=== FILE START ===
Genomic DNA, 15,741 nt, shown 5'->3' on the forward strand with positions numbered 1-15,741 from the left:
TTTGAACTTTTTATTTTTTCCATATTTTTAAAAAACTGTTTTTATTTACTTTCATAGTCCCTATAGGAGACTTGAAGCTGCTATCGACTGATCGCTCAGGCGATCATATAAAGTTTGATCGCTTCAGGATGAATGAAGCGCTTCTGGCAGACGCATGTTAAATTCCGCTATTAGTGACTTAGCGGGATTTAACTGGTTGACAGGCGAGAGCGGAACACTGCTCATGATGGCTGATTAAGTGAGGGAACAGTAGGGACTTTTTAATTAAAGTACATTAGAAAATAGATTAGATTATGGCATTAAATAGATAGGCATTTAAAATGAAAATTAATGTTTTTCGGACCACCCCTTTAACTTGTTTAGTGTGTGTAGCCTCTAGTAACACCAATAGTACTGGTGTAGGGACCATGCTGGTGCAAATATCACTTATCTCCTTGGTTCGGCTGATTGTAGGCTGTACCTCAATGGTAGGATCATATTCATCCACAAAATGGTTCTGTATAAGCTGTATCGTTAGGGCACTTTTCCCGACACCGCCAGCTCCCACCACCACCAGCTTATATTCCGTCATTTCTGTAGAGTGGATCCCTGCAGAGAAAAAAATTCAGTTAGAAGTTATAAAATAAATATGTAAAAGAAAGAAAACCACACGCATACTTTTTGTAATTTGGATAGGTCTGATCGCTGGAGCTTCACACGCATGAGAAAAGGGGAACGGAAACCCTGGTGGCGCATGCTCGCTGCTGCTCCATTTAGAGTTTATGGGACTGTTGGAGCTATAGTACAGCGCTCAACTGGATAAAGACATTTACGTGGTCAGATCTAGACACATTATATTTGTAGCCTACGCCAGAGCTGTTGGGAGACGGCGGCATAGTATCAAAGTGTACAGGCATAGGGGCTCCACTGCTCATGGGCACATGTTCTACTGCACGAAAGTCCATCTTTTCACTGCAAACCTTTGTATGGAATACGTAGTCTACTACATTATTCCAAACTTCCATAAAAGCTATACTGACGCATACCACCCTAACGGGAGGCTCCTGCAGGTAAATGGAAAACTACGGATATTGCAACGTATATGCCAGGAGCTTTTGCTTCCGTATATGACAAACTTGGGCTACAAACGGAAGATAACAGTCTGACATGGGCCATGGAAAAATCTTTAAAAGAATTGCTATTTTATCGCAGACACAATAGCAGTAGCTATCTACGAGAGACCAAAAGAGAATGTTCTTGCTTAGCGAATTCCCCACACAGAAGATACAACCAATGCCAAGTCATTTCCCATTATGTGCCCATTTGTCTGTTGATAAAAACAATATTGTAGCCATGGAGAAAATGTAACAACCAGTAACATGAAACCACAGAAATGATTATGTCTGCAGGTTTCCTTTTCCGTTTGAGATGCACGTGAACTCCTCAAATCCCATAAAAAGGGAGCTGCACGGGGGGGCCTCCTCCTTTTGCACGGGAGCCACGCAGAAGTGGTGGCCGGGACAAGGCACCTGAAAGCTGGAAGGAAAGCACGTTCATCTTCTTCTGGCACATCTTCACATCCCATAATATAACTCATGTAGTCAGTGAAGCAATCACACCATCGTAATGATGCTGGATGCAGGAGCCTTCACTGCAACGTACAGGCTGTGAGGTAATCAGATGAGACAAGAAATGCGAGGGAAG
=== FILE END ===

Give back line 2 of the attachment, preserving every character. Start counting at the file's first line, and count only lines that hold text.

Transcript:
TTTGAACTTTTTATTTTTTCCATATTTTTAAAAAACTGTTTTTATTTACTTTCATAGTCCCTATAGGAGACTTGAAGCTGCTATCGACTGATCGCTCAGGCGATCATATAAAGTTTGATCGCTTCAGGATGAATGAAGCGCTTCTGGCAGACGCATGTTAAATTCCGCTATTAGTGACTTAGCGGGATTTAACTGGTTGACAGGCGAGAGCGGAACACTGCTCATGATGGCTGATTAAGTGAGGGAACAGTAGGGACTTTTTAATTAAAGTACATTAGAAAATAGATTAGATTATGGCATTAAATAGATAGGCATTTAAAATGAAAATTAATGTTTTTCGGACCACCCCTTTAACTTGTTTAGTGTGTGTAGCCTCTAGTAACACCAATAGTACTGGTGTAGGGACCATGCTGGTGCAAATATCACTTATCTCCTTGGTTCGGCTGATTGTAGGCTGTACCTCAATGGTAGGATCATATTCATCCACAAAATGGTTCTGTATAAGCTGTATCGTTAGGGCACTTTTCCCGACACCGCCAGCTCCCACCACCACCAGCTTATATTCCGTCATTTCTGTAGAGTGGATCCCTGCAGAGAAAAAAATTCAGTTAGAAGTTATAAAATAAATATGTAAAAGAAAGAAAACCACACGCATACTTTTTGTAATTTGGATAGGTCTGATCGCTGGAGCTTCACACGCATGAGAAAAGGGGAACGGAAACCCTGGTGGCGCATGCTCGCTGCTGCTCCATTTAGAGTTTATGGGACTGTTGGAGCTATAGTACAGCGCTCAACTGGATAAAGACATTTACGTGGTCAGATCTAGACACATTATATTTGTAGCCTACGCCAGAGCTGTTGGGAGACGGCGGCATAGTATCAAAGTGTACAGGCATAGGGGCTCCACTGCTCATGGGCACATGTTCTACTGCACGAAAGTCCATCTTTTCACTGCAAACCTTTGTATGGAATACGTAGTCTACTACATTATTCCAAACTTCCATAAAAGCTATACTGACGCATACCACCCTAACGGGAGGCTCCTGCAGGTAAATGGAAAACTACGGATATTGCAACGTATATGCCAGGAGCTTTTGCTTCCGTATATGACAAACTTGGGCTACAAACGGAAGATAACAGTCTGACATGGGCCATGGAAAAATCTTTAAAAGAATTGCTATTTTATCGCAGACACAATAGCAGTAGCTATCTACGAGAGACCAAAAGAGAATGTTCTTGCTTAGCGAATTCCCCACACAGAAGATACAACCAATGCCAAGTCATTTCCCATTATGTGCCCATTTGTCTGTTGATAAAAACAATATTGTAGCCATGGAGAAAATGTAACAACCAGTAACATGAAACCACAGAAATGATTATGTCTGCAGGTTTCCTTTTCCGTTTGAGATGCACGTGAACTCCTCAAATCCCATAAAAAGGGAGCTGCACGGGGGGGCCTCCTCCTTTTGCACGGGAGCCACGCAGAAGTGGTGGCCGGGACAAGGCACCTGAAAGCTGGAAGGAAAGCACGTTCATCTTCTTCTGGCACATCTTCACATCCCATAATATAACTCATGTAGTCAGTGAAGCAATCACACCATCGTAATGATGCTGGATGCAGGAGCCTTCACTGCAACGTACAGGCTGTGAGGTAATCAGATGAGACAAGAAATGCGAGGGAAG